Saturday, 22 September 2018

Cherry tomatoes that pipped the rival

A GARDENER from Caversham says he achieved a personal feat at this year’s horticultural society autumn show.

A GARDENER from Caversham says he achieved a personal feat at this year’s horticultural society autumn show.

Malcolm South, from Hemdean Road, was among the big winners at the event held at Emmer Green Primary School.

He won six classes and one cup but says his biggest achievement was pipping rival James McCartney, from Tilehurst, with his truss of cherry tomatoes.

Mr South, a retired biomedical scientist, said: “The thing I am most proud of is beating Jim with the cherry tomatoes because I normally end up second to him.”

The 72-year-old spends up to two hours a day at his allotment in Victoria Road, behind Caversham Primary School.

He grows vegetables that he and his wife Joan eat at home which include potatoes, leeks and beetroot.

Mr South said: “I grow mostly stuff that I am going to eat. I grow crops that we consume ourselves and pick the best out and put them in the show.

“I grow very little to be used specifically for the show, although we don’t eat very many marrows so I give them away to neighbours. I do occasionally persuade my daughter to stop going to Waitrose and have some of my vegetables instead.”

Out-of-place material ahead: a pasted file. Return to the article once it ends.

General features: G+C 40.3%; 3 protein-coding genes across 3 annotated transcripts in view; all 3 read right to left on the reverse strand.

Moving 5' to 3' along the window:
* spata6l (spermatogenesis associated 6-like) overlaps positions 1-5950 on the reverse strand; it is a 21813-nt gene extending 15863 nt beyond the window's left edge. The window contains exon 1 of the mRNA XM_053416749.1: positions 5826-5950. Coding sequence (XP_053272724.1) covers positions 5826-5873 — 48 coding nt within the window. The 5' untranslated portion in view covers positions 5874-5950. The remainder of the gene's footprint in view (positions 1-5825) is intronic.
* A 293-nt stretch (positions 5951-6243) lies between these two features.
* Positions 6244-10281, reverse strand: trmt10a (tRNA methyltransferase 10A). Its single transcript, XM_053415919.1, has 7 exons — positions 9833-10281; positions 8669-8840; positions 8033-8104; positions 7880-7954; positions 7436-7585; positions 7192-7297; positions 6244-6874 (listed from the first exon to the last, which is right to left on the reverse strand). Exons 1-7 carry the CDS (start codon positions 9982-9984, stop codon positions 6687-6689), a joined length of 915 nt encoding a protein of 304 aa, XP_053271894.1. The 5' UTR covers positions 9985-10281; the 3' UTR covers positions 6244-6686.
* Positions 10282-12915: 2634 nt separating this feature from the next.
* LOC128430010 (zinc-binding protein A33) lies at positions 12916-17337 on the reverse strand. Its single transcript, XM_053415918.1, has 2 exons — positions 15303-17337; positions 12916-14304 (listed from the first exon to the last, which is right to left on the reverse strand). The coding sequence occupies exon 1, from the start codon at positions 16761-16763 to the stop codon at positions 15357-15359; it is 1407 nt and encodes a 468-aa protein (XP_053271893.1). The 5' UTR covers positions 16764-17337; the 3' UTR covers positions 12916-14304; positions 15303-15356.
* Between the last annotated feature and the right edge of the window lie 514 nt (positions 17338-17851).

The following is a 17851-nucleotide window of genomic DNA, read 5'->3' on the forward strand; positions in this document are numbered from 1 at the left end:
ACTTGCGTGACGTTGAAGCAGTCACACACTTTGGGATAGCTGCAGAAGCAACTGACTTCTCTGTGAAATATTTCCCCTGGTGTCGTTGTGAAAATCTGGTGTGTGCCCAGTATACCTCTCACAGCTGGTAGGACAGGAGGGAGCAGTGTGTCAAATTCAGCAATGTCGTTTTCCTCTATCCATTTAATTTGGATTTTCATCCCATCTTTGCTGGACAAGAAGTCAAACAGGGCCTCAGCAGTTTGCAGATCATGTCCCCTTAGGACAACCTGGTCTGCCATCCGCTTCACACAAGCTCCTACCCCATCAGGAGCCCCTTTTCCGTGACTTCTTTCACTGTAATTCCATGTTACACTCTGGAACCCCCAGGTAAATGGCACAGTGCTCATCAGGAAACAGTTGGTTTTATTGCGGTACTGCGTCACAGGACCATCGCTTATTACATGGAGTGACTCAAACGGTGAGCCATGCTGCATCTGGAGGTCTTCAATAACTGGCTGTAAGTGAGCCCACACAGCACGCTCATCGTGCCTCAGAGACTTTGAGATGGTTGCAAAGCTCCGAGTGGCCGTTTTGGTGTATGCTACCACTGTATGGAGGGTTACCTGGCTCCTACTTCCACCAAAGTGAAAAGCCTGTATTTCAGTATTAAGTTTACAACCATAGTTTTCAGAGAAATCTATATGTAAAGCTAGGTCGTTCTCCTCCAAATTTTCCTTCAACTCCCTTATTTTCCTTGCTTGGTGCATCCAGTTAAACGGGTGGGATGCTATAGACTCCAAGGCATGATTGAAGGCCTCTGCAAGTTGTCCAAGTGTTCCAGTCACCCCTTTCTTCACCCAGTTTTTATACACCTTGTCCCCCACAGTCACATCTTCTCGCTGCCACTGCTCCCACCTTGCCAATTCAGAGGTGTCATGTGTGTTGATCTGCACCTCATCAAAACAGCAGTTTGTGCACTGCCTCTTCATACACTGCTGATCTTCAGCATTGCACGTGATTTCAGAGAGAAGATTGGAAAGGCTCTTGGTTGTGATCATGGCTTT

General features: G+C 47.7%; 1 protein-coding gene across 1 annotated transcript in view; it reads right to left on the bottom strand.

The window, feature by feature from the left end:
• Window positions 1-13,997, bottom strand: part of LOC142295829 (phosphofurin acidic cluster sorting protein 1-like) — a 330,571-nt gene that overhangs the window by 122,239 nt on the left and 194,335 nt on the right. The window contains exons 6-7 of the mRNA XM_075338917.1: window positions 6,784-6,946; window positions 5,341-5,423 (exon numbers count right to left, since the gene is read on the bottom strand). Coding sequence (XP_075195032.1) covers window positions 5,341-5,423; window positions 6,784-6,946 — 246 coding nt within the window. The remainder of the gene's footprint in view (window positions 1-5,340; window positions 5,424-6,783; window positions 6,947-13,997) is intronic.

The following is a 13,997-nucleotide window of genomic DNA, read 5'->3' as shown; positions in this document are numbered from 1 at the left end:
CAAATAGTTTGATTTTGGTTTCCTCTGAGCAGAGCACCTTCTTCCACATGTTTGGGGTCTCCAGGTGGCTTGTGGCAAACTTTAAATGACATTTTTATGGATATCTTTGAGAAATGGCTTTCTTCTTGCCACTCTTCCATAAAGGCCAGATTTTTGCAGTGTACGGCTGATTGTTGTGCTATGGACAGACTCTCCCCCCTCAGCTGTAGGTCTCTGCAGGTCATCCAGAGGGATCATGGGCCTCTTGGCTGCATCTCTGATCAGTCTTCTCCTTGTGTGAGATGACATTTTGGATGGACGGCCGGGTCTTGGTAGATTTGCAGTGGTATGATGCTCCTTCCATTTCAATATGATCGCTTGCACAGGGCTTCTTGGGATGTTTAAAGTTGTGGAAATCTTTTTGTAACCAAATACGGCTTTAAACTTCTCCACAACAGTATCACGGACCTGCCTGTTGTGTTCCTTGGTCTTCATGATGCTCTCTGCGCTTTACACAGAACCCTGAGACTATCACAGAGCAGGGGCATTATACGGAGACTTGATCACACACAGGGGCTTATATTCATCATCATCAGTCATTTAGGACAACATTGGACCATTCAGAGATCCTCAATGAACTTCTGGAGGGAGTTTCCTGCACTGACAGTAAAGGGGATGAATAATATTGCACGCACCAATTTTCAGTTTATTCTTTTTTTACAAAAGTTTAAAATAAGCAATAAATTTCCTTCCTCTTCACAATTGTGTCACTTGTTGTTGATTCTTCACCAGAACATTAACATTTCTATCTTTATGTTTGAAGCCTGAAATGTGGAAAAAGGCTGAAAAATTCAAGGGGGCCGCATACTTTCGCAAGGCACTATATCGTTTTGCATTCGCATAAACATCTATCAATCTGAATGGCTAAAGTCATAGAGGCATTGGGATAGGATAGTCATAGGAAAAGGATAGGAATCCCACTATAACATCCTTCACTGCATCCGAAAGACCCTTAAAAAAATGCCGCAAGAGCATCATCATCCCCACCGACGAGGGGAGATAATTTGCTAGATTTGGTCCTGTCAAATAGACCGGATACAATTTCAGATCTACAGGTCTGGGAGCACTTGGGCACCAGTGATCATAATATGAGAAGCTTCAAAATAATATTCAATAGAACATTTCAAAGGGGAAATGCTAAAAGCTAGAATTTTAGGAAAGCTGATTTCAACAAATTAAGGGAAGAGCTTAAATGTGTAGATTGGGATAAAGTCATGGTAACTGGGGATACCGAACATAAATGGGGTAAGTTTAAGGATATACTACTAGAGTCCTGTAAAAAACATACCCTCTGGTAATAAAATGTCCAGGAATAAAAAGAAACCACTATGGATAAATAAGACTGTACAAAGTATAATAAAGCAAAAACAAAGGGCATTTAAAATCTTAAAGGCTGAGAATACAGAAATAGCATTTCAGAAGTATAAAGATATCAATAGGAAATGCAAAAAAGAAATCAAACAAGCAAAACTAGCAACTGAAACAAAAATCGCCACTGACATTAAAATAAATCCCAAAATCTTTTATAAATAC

Mr South concentrates on the vegetables and his wife likes to help out by looking after the flowers.

He says that there is no great secret to growing good vegetables.

Mr South said: “Quite often with the show it is just about presentation. I grow a lot of onions and we eat them well into the New Year and so it means I can pick out ones that are the right size and shape although with beetroot it is difficult to get three that are the same size and shape.

“Sometimes it is not difficult to come first because there aren’t any other entries such as in the marrows or squash which you can just put in the ground and forget about. They are ridiculously easy to grow.”

Giles Rae, eight, also from Caversham, won the Junior Cup for accumulating the most points in the children’s classes, winning first prize in three of them.

Gwyneth Rowlands, the show secretary, said that the number of flower entries were down but the number of children taking part had increased.

She said: “We didn’t have many flowers which was a bit of a shame but we had some really nice fruit and veg.

“We are pleased that it didn’t rain which meant that we had quite a few visitors which was nice.”

The prizes were handed out by Henry Grimsdale, the vice-president of the society, and visitors were provided with homemade cakes and refreshments.

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